Douglas administration convenes Economic Response Team

first_imgMontpelier, VT. – The administration of Governor Jim Douglas has called the first meeting of a group of officials from state government, business, and non-government organizations that will provide a rapid response to Vermont companies facing difficulties.The Economic Response Team, a collaborative effort of the state’s economic development partners proposed by the Governor as part of his Inaugural Address, will meet Wednesday, January 28, 2009 at the Pavilion Building in Montpelier from 2:30 to 4:30 p.m.”As we did with the Fuel and Food Partnership, the Economic Response Team will bring together the private and public sector to help Vermont companies at risk due to the current economic downturn,” Governor Douglas said. “By cutting through red tape and bringing all of our combined resources to bear, we can help preserve and even grow jobs.”A small team of representatives from government agencies such as Departments of Economic Development and Labor and the General Assembly, private businesses; and groups like the Regional Development Corporations; the Vermont Economic Development Authority; the Vermont Economic Progress Council; the USDA Rural Development Office and the Vermont Small Business Development Center will comprise the ERT.That kind of quick action could be critical in influencing a company’s decision to close, downsize, or move jobs elsewhere, one economic development official said.”More and more of our employers are part of national or international firms,” said Tim Smith, Executive Director of the Franklin County Industrial Development Corporation. “They make decisions in response to global forces that require fast action. Being able to step up and give them information or help on short notice is critical.”Responses from the Economic Response Team could include state, federal, local, or private assistance with training, financing, lowering utility costs, improving workplace safety, finding opportunities for international trade, government contracting opportunities, and permitting issues.”Our goal is to improve the communications and information sharing among businesses, state government, and economic development partners so that we can identify sooner companies that may be in distress,” said Commissioner of Economic Development Betsy Bishop, who will lead the team. “That will allow us to respond more quickly.”The Emergency Response Team will devise a plan to address an employer’s need, and then appoint a case manager who will direct a group of partners to execute whatever steps need to be taken.”By involving regional development corporations, trade associations, chambers of commerce, bankers and others in the process, we can get more timely information and provide a more timely response,” said Secretary of Commerce and Community Development Kevin Dorn. “This could even allow us to seize opportunities for expansion that present themselves.”last_img read more

The Vertical Garden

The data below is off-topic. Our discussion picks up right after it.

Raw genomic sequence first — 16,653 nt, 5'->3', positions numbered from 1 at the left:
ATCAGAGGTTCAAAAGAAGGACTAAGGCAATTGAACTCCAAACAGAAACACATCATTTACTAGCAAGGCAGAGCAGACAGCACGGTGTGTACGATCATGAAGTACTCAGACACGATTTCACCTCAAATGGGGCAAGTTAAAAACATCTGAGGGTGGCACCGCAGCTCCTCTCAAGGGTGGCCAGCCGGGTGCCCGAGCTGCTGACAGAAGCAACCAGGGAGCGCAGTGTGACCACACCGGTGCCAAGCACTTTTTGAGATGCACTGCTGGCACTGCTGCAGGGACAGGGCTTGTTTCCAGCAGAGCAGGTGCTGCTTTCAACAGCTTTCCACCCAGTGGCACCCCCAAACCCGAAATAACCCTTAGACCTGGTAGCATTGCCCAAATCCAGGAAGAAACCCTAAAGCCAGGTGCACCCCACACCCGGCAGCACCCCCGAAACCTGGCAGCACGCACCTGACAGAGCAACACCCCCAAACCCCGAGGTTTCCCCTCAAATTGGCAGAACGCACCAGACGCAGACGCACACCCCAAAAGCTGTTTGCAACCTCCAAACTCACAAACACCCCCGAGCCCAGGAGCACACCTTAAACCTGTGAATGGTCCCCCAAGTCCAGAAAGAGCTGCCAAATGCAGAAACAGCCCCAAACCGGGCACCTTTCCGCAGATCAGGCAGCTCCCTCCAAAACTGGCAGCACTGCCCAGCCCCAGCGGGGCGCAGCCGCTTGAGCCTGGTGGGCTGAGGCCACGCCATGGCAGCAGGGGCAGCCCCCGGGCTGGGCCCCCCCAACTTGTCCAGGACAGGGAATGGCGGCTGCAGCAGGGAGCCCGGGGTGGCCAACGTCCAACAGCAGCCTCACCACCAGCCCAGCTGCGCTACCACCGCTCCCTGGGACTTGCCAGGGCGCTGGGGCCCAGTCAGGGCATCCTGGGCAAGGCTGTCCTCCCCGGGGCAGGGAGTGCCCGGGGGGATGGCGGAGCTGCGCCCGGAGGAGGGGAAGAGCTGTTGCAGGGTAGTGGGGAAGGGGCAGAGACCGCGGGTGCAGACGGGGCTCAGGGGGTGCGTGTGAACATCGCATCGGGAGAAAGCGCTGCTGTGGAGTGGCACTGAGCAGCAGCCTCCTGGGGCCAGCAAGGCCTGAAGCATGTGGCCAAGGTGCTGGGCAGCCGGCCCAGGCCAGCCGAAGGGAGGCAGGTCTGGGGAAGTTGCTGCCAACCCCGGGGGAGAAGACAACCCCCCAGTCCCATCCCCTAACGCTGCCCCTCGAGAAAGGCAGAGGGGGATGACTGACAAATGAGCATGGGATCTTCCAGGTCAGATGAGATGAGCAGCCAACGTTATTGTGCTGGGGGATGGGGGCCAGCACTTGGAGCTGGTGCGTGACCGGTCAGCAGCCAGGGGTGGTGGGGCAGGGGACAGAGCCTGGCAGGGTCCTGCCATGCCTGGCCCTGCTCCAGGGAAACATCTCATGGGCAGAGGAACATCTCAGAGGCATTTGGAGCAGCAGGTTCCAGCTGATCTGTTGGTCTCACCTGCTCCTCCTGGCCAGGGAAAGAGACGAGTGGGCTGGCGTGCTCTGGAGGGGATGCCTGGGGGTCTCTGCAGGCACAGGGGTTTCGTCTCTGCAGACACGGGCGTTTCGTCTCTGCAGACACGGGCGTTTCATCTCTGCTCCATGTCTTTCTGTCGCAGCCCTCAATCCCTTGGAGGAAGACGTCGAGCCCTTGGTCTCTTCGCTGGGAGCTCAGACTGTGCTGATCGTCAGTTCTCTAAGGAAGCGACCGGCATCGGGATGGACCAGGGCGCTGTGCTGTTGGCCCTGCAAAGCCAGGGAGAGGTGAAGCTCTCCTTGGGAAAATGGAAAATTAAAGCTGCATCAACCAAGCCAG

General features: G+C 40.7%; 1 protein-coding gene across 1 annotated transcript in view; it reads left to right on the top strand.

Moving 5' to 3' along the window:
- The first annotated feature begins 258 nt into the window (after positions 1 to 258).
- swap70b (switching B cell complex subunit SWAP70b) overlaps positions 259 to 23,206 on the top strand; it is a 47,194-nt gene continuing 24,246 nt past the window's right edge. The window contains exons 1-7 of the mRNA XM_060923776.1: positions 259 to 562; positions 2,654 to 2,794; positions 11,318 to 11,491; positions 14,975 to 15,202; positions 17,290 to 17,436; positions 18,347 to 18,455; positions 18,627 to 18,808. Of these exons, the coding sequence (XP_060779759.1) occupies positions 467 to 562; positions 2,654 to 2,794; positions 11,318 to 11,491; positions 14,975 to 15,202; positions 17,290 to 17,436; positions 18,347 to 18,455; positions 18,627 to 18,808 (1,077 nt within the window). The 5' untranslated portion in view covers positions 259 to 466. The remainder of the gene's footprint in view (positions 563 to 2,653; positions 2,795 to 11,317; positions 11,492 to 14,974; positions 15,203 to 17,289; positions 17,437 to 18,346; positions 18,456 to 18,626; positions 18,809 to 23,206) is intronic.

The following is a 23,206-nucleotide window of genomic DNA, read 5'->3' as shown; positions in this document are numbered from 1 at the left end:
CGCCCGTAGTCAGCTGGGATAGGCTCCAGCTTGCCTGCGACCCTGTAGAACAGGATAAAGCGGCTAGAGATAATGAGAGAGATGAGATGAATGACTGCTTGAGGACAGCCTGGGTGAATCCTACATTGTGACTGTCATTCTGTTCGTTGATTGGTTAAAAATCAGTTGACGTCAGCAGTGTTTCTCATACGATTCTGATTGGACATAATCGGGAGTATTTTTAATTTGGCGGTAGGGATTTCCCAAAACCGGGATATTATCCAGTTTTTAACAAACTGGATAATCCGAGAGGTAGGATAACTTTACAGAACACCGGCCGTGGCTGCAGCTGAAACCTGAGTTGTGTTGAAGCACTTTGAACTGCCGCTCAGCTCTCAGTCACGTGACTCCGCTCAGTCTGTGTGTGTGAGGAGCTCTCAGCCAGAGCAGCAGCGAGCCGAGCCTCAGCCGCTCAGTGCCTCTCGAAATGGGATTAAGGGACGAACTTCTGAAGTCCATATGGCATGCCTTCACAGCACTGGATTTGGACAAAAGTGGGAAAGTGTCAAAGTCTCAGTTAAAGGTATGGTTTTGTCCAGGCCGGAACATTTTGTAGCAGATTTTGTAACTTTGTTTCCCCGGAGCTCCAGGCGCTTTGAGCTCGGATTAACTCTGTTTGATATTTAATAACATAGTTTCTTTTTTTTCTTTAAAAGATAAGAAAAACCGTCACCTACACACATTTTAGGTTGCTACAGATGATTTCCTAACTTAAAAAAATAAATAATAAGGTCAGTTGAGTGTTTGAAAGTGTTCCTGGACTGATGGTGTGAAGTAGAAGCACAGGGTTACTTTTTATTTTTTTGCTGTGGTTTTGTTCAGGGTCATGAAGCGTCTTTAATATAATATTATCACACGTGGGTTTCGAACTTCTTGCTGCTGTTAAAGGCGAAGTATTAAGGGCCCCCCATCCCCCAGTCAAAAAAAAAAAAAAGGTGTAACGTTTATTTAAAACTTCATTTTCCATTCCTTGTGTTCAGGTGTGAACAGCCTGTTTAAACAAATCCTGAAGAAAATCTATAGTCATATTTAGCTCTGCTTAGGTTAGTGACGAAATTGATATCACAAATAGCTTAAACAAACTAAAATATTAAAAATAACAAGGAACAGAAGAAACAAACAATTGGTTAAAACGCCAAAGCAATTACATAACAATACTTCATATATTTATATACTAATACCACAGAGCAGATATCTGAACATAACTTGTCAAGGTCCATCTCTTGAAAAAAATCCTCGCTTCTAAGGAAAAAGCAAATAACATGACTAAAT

first_imgGreen walls, or “vertical gardens,” are walls partly composed of or filled in with live plant matter. They filter air and water, soak up carbon dioxide and help lessen the “heat island” effect of urban areas while reducing air conditioning costs in their host buildings. Pictured: a vertical garden at the Anataeum Hotel in London. Credit: Niall Napier, FlickrDear EarthTalk: I’ve heard of green roofs, but what are “green walls?”— P. Spencer, Alcoa, TNGreen walls (also known as biowalls, vertical gardens or vertical vegetated complex walls) are wall structures partly composed of or filled in with growing plant matter. More than just easy on the eyes, green walls work like green roofs by filtering air and water, soaking up carbon dioxide and helping lessen the “heat island” effect of urban areas while reducing air conditioning costs in their host buildings.The self-proclaimed creator of the vertical garden concept, French botanist Patrick Blanc, pioneered the use of hydroponic cultivation techniques—plants grow in an irrigated mineral nutrient solution without the need for a soil substrate—to create large green wall installations in both residential settings and within larger public structures and even office buildings from Singapore to San Francisco and points in between.Blanc’s installations start by placing a metal frame on a load-bearing wall or structure. The frame supports a 10-millimeter-thick PVC plate, upon which are stapled two 3-millimeter-thick layers of polyamide felt. “These layers mimic cliff-growing mosses and support the roots of many plants,” he says, adding that a network of pipes and valves provides a nutrient solution of dissolved minerals needed for plant growth. “The felt is soaked by capillary action with this nutrient solution, which flows down the wall by gravity.”“The roots of the plants take up the nutrients they need, and excess water is collected at the bottom of the wall by a gutter before being re-injected into the network of pipes: The system works in a closed circuit.” Plants are chosen for their ability to grow in this type of environment and depending on available light.“Each vertical garden is a unique wall composition of various types of plants that has to take into account the specific surroundings of the place in which it is created,” says landscape architect Michael Hellgren, who founded the firm Vertical Garden Design in 2004. “It is not only the colorful interplay between the plants on a ‘green wall’ that is fascinating, but also the appearance of the wall itself, which changes daily.”Hellgren, who has designed and implemented large green walls in his home country of Sweden as well as in Spain, Portugal and Italy, among other locales, sources plants for his projects from various climate zones around the world. His favorites are so-called “lithophytes”: plants that can grow on rocks, branches and tree trunks without necessarily being rooted in soil. “Among other things these climbing plants have the enormous advantage of their roots acting as excellent natural drainage on the wall,” he adds.While large “vertical gardens” are surely impressive, critics question the sustainability of such endeavors, given the energy inputs needed to run the pumps and other equipment used to maintain proper nutrient and air flows, and the emissions caused by the manufacture and transport of specialized materials. Also, larger green walls need more water than rain alone can provide, and thus don’t necessarily save water. But as the field matures, practitioners are finding wider arrays of plants to choose from that are better at taking care of themselves—and scaling back on inputs and supporting machinery with the hope that one day many of the walls will be self-sustaining gardens that cleanse our dirty air and compromised storm water.CONTACTS: Patrick Blanc, www.verticalgardenpatrickblanc.com; Vertical Garden Design, www.verticalgardendesign.com.EarthTalk® is written and edited by Roddy Scheer and Doug Moss and is a registered trademark of E – The Environmental Magazine (www.emagazine.com). Send questions to: earthtalk@emagazine.com. Subscribe: www.emagazine.com/subscribe. Free Trial Issue: www.emagazine.com/trial.last_img read more